I was thinking about Jordan Harris the other day and he reminded me of an ancien Canadiens’ defenseman. But then I thought to myself that there are a few more who bring back memories as well. So I’ve decided to put them down, black on white, and share those thoughts with you, readers.
Not overly big, can get pushed around by bigger forwards at times. He’s a good skater, often makes the right play and flies under the radar most nights. He’s not as good of a shot blocker, but Harris reminds me a lot of Josh Gorges.
He’s running a hot streak right now and an article I wrote prior to the season’s start seems to become quite valid. Not overly physical, often underestimated, even “forgotten” by fans and even media members, Barron is turning, style-wise, into Patrice Brisebois. Good play for the most part, puts up some numbers, but subject to the odd brain cramp from time to time. Here’s hoping that Habs’ fans don’t turn on him the way some of them did on Brisebois.
There have been plenty of attempted comparisons with Slafkovsky. At first, I thought of Robert Lang. A big forward, not overly physical but who uses his body well. But then, Slaf turned on the physicality from time to time. So now, I see more of a John LeClair, prior to him being traded to Philadelphia, when he was just starting to show signs of greatness. Decent skater, big body, some offensive flair, taking the body without necessarily putting anyone through a board…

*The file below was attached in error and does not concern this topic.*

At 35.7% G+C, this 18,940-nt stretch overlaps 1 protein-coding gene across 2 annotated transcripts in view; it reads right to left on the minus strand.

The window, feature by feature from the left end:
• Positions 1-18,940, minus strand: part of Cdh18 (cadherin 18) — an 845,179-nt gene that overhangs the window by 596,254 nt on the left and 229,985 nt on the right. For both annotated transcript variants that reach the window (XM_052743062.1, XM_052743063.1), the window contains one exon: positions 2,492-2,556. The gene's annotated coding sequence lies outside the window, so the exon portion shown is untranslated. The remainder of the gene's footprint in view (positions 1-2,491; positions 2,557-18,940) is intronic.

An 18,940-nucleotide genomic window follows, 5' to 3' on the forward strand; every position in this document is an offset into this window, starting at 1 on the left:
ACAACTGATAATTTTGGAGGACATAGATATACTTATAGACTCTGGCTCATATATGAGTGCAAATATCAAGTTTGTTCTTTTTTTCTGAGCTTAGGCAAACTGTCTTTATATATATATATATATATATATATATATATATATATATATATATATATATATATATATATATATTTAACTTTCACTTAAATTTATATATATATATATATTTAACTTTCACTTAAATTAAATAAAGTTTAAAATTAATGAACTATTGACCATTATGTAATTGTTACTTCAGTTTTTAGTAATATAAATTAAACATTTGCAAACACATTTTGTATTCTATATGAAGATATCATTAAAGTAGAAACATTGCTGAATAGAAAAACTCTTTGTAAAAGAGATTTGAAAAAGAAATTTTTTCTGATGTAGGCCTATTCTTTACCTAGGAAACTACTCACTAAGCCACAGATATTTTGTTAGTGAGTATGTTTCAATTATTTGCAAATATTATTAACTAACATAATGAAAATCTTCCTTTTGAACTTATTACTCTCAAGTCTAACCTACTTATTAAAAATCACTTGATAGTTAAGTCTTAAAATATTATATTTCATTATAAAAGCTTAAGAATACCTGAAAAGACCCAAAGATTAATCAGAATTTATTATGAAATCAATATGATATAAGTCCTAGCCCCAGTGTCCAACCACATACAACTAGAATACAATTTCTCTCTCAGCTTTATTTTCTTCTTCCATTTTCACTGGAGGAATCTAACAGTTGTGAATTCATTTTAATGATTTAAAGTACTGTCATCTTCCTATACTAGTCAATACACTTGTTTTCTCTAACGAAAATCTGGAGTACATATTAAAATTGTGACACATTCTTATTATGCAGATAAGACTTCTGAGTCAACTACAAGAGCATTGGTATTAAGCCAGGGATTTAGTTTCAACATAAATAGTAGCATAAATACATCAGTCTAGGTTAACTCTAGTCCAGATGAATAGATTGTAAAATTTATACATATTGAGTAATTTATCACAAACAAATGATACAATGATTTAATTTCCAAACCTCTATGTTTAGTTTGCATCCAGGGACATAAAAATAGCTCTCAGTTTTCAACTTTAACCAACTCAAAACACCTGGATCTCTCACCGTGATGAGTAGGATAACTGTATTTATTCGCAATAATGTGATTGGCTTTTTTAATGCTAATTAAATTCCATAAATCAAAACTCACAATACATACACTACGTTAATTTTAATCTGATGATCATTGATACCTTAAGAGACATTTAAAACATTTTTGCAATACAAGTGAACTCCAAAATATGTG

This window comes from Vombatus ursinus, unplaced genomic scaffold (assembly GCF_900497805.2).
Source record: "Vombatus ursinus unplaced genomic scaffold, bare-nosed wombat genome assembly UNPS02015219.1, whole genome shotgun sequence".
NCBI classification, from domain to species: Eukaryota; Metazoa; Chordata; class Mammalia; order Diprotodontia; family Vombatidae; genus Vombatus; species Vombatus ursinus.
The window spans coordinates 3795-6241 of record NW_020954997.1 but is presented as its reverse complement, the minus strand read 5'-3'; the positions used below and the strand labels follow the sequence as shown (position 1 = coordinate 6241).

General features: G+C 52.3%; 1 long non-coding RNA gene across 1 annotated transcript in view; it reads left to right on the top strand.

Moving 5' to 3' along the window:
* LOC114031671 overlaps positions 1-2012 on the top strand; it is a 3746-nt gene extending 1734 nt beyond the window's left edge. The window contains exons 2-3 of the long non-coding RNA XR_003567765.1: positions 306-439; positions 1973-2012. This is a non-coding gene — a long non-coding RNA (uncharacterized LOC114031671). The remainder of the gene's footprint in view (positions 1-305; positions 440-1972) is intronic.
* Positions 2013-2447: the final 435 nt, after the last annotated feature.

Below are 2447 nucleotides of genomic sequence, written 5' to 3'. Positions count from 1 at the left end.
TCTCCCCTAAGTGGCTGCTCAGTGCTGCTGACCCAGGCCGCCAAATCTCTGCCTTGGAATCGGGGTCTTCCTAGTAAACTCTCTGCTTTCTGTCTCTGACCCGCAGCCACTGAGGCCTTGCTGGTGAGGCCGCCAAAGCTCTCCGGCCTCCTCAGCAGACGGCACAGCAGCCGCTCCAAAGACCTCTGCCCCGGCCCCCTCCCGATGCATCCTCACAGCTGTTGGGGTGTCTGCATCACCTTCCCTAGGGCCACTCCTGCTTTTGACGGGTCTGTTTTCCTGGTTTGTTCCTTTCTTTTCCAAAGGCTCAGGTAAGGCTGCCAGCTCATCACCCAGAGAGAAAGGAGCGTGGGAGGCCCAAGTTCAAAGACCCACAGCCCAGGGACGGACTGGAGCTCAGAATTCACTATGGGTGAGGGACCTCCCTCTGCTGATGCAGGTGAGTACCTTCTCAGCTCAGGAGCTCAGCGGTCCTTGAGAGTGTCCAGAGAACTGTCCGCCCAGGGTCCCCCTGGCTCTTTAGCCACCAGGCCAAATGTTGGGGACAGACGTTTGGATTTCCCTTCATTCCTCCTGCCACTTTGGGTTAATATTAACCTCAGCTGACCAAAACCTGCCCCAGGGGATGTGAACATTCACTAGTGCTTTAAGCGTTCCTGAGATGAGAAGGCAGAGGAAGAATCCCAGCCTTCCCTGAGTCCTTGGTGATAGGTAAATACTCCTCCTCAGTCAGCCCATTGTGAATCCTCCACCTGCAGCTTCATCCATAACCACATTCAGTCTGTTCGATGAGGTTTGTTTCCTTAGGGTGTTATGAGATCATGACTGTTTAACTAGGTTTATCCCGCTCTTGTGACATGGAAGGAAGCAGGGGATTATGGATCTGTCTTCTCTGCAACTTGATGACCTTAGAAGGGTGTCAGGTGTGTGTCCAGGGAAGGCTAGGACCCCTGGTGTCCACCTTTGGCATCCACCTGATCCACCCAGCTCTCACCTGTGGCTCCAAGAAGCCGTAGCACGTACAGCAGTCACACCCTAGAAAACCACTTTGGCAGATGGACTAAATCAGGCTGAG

If you follow me on social media or read my articles on this site, you won’t be surprised at all with this one. I wrote about it before in details, but I’ve seen he and Shea Weber play junior and I’m seeing the start of Guhle’s career. Personality, calmness, professionalism, low-key, he is a mini-Weber. The former Predators and Habs’ captain had a harder shot and was more intimidating physically, but Guhle is a better skater. All other aspects, however, are very much comparable.
I’ve seen people compare WiFi to Sheldon Souray. I don’t see it, as Shelley was a lot more offensive-minded. Some compared him to Lyle Odelein. I kind of like that one although I feel Arber has more offense in him. I kind of like the Ben Chiarot comparison, but it’s not perfect. I have to go outside the Canadiens’ organization to find the closest fit, in my humble opinion. Remember Marty McSorley? Tough as nail, decent skater for his size (and role), he can put up some points and okay defensively.
A lot of people would like to say Martin St-Louis as a comparison to Caufield. I don’t see that. Instead, I’m reminded of a smaller winger who spent his entire career in the Western Conference. That’s right, I see some Paul Kariya in Caufield. Definitely not the physical type, good skater, shiftier than we’re giving him credit for, also better passer than we believe.
Truthfully, I’m still struggling to find a comparable for Suzuki. Some, including Jonathan Drouin, saw Patrice Bergeron. While I see why they would say that, I don’t know that he will reach Bergeron’s status. Right now (and that can change), I’m seeing more of a Kirk Muller or Ryan Walter. Quality player, leader, doing the little things right, put up points although not Elite.
So, what do YOU think? Are the above-mentioned players reminding you of someone else? Do you have other current players you like to compare to those of the past? Let us know in the comments.